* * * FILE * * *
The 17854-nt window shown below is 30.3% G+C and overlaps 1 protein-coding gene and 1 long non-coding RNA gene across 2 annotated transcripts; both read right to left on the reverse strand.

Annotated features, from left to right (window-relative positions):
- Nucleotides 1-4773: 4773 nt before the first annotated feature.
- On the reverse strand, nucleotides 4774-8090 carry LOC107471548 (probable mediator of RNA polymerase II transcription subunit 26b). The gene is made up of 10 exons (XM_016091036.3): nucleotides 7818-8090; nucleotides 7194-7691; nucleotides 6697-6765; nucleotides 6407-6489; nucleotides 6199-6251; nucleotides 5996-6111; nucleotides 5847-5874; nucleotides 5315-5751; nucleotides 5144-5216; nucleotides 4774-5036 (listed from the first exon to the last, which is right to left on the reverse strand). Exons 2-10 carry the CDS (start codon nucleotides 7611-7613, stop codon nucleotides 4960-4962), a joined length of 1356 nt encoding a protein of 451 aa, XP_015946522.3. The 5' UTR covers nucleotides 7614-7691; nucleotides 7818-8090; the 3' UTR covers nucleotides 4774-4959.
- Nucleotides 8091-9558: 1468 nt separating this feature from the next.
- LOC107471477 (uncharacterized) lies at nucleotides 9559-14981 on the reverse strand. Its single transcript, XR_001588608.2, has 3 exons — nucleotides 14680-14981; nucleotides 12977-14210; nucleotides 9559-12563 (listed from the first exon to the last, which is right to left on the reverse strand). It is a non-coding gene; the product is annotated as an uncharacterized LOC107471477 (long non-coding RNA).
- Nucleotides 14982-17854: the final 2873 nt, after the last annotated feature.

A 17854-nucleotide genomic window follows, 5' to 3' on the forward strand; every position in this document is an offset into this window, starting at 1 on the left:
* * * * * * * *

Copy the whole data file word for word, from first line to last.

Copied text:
The 17854-nt window shown below is 30.3% G+C and overlaps 1 protein-coding gene and 1 long non-coding RNA gene across 2 annotated transcripts; both read right to left on the reverse strand.

Annotated features, from left to right (window-relative positions):
- Nucleotides 1-4773: 4773 nt before the first annotated feature.
- On the reverse strand, nucleotides 4774-8090 carry LOC107471548 (probable mediator of RNA polymerase II transcription subunit 26b). The gene is made up of 10 exons (XM_016091036.3): nucleotides 7818-8090; nucleotides 7194-7691; nucleotides 6697-6765; nucleotides 6407-6489; nucleotides 6199-6251; nucleotides 5996-6111; nucleotides 5847-5874; nucleotides 5315-5751; nucleotides 5144-5216; nucleotides 4774-5036 (listed from the first exon to the last, which is right to left on the reverse strand). Exons 2-10 carry the CDS (start codon nucleotides 7611-7613, stop codon nucleotides 4960-4962), a joined length of 1356 nt encoding a protein of 451 aa, XP_015946522.3. The 5' UTR covers nucleotides 7614-7691; nucleotides 7818-8090; the 3' UTR covers nucleotides 4774-4959.
- Nucleotides 8091-9558: 1468 nt separating this feature from the next.
- LOC107471477 (uncharacterized) lies at nucleotides 9559-14981 on the reverse strand. Its single transcript, XR_001588608.2, has 3 exons — nucleotides 14680-14981; nucleotides 12977-14210; nucleotides 9559-12563 (listed from the first exon to the last, which is right to left on the reverse strand). It is a non-coding gene; the product is annotated as an uncharacterized LOC107471477 (long non-coding RNA).
- Nucleotides 14982-17854: the final 2873 nt, after the last annotated feature.

A 17854-nucleotide genomic window follows, 5' to 3' on the forward strand; every position in this document is an offset into this window, starting at 1 on the left: